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Isaiah Thomas Can’t Let Go

The former Cavaliers guard has a history of throwing shade at the teams that have traded him, but his recent comments about the Cavs strike a different note

Getty Images/Ringer illustration

There’s a particularly potent strain of short-man syndrome in the NBA. In real life, a Napoleon complex is an annoying trait; in the league, it’s a competitive necessity. Players under 6-foot-3 have to have chips on their shoulders. Those missing inches need to be compensated for in fury. And Isaiah Thomas, who is listed at a generous 5-foot-9, has an NBA journey that has given him plenty to be, um, chippy about.

Sacramento dealt Thomas after a season in which he averaged comparable numbers to draftmate Kyrie Irving to Phoenix for a $7 million trade exception and the rights to Alex Oriakhi, both which expired unused. (Remember Oriakhi?! No. Of course you don’t. He didn’t play a single minute in the NBA.) Phoenix shrugged him off to Boston. After a historic season for Thomas, Boston sold high, trading IT, a draft pick, and some other pieces to Cleveland for none other than Irving. After just 15 games with Thomas on the court, Cleveland sent him to the Lakers for Larry Nance Jr. and Jordan Clarkson. But I’m not here to dive into the ins and outs of Thomas getting lobbed from team to team. The chip that Cleveland left has caused IT to throw the league’s most post-trade shade since … Isaiah to Boston. Now, hours ahead of Game 1 of the 2018 NBA Finals, it appears to have come full circle: Isaiah appears to be rooting for the Cavs. Here’s a brief summary of Thomas’s recent history with not letting things go:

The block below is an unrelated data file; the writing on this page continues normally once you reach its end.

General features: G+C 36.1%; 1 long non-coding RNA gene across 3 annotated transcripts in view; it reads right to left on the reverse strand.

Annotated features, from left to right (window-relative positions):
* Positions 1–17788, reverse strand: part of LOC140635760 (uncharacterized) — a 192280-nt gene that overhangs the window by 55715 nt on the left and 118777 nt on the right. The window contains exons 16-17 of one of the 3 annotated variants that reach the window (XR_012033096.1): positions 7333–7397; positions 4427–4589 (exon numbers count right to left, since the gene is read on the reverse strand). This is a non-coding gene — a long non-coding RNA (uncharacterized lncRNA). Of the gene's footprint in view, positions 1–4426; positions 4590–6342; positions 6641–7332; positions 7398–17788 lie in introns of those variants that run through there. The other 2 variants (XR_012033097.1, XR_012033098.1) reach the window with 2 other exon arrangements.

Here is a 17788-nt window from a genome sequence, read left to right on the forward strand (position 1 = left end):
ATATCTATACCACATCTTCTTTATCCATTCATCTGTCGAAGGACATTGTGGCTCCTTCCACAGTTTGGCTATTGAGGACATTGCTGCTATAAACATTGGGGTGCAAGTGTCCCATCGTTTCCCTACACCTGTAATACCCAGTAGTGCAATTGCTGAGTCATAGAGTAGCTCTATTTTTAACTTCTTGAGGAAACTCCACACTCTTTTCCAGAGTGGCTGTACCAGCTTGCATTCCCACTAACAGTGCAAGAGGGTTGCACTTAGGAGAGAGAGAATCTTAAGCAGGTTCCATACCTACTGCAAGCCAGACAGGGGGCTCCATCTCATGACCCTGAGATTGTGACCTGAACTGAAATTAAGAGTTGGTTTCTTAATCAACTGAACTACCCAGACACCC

February 7

  • Cleveland beats Minnesota, 140-138, in overtime. “I don’t [want to be traded],” Thomas says after the game. “I’m tired of being traded. [...] We definitely have a real chance to win an NBA championship, and I want to be a part of that.” Please remember this excerpt for later: I want to be a part of that.

February 8

  • Cavaliers trade Thomas, Channing Frye, and their own 2018 first-round pick to the Lakers for Nance and Clarkson.
  • Thomas’s agent, Aaron Goodwin, responds to the trade by saying it’s actually a good thing: “[Thomas has] worked too hard to get back, and he’s a ball-dominant player,” Goodwin said. “It’s LeBron’s ball, and this clearly wasn’t working. [...] It wasn’t beneficial for either party. This is a good opportunity for Isaiah.” Notice the slight but deliberate sprinkle of shade: It’s LeBron’s ball.

February 12

  • Thomas has his first practice with Luke Walton and the Lakers. Afterward, he said, “I mean, this is the first real practice I had all year,” clearly suggesting that Cleveland didn’t have a real practice in the 37-day span for which he was active.
  • Thomas is asked again about the Cavs. “It just didn’t click for whatever reason,” he said. I’m not here to comment on that too much, but it is what it is.” As the evidence shows, he actually was here to comment on it … too much.

February 25